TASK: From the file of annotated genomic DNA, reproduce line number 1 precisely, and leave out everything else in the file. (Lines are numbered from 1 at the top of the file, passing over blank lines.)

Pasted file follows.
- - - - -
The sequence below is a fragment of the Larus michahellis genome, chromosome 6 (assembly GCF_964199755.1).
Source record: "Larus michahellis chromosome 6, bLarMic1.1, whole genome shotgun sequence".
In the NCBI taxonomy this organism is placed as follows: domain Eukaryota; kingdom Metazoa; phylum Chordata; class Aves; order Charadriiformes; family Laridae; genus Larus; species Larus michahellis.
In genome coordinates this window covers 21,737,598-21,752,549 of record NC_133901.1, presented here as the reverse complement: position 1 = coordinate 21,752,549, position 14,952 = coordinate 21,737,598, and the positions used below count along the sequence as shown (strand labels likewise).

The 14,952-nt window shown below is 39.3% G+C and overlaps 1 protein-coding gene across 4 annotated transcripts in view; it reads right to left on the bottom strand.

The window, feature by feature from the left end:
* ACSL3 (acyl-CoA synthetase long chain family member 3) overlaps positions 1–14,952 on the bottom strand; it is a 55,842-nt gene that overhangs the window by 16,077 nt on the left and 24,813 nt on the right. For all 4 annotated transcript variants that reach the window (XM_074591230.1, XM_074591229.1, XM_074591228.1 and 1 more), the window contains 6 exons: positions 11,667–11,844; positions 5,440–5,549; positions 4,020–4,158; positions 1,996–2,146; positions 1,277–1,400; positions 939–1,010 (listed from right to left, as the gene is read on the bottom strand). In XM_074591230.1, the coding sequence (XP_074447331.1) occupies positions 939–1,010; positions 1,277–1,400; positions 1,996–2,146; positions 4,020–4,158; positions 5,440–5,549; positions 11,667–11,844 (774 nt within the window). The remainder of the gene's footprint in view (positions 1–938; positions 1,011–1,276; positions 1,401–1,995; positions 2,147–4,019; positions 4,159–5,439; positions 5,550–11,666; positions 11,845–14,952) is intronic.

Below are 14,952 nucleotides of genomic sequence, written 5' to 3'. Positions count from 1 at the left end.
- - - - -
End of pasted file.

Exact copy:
The sequence below is a fragment of the Larus michahellis genome, chromosome 6 (assembly GCF_964199755.1).